Are all US high school students taught the same things? This question often arises as a result of educational reforms in other countries. In the US, the curriculum is broad and students are expected to study English, math, science, foreign languages, history, art, music, physical education, and more. This does not, however, mean that all US high schools teach the same thing. In many ways, the curriculums of different countries vary dramatically, despite the same basic requirements.
The American education system is not without its own problems. For example, students in private schools get individualized attention and smaller class sizes. In private schools, parents expect results; in public schools, students must learn things on their own, learn to advocate for themselves, and do well in school. Students who have bad grades are often not motivated to go to school and learn. Standardized testing also destroys students’ creativity.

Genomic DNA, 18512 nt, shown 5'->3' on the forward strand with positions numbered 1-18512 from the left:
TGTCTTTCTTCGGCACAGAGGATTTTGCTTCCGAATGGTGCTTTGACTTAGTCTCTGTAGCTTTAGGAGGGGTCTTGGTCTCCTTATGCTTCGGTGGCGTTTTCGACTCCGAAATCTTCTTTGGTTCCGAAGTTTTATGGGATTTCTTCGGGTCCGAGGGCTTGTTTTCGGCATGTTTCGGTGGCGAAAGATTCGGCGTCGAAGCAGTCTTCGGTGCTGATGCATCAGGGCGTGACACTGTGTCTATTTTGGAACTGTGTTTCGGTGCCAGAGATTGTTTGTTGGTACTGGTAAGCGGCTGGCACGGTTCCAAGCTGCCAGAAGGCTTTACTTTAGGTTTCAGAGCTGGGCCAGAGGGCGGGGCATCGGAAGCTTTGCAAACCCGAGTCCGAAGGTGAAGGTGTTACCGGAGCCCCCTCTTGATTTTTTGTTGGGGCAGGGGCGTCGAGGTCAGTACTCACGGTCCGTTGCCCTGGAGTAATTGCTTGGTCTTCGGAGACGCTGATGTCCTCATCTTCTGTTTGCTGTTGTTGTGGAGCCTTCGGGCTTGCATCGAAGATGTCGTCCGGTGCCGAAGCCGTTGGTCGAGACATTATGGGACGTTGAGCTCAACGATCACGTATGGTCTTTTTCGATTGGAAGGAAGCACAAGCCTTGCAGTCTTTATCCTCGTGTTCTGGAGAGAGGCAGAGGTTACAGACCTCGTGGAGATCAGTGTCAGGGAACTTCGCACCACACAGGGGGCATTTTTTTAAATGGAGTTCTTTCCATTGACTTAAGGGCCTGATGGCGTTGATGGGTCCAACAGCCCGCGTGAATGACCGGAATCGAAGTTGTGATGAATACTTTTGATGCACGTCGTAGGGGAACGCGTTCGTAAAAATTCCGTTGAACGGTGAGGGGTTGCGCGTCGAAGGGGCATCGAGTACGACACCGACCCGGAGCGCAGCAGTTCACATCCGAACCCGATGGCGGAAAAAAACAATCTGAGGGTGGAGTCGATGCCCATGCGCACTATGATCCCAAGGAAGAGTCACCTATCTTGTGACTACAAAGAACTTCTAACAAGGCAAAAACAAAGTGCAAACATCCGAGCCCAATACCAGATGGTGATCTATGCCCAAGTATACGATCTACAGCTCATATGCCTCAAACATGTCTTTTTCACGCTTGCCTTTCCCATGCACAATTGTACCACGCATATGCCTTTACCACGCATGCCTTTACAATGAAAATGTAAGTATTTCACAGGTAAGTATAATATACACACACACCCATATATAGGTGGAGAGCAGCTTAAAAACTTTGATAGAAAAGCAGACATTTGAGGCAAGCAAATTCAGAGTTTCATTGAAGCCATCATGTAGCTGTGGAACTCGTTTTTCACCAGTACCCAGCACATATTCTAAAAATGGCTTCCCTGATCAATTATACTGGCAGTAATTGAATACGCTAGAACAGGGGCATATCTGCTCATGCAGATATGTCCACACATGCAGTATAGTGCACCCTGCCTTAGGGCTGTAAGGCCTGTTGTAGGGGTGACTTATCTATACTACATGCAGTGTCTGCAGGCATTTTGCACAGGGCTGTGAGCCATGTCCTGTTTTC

While many Americans believe that the standard course curriculum focuses on math and Romanticism, in reality, they aren’t. In fact, only 17 states mandate personal finance classes, which are essential for future financial security. Personal finance education, for example, is one of the seven most important subjects to learn in school. The current system focuses on algebra and Romanticism, rather than more life-critical skills.
While arbitrary learning chunks are still the mainstay of high school education, other reforms have been implemented. Some schools have incorporated reorganized yearly schedules and extended instructional periods. Likewise, mixed-age classes are common, where students spend two years with one teacher. Some schools have also rejected ability groups, recognizing that current standardized tests do not measure a wide range of abilities and learning styles.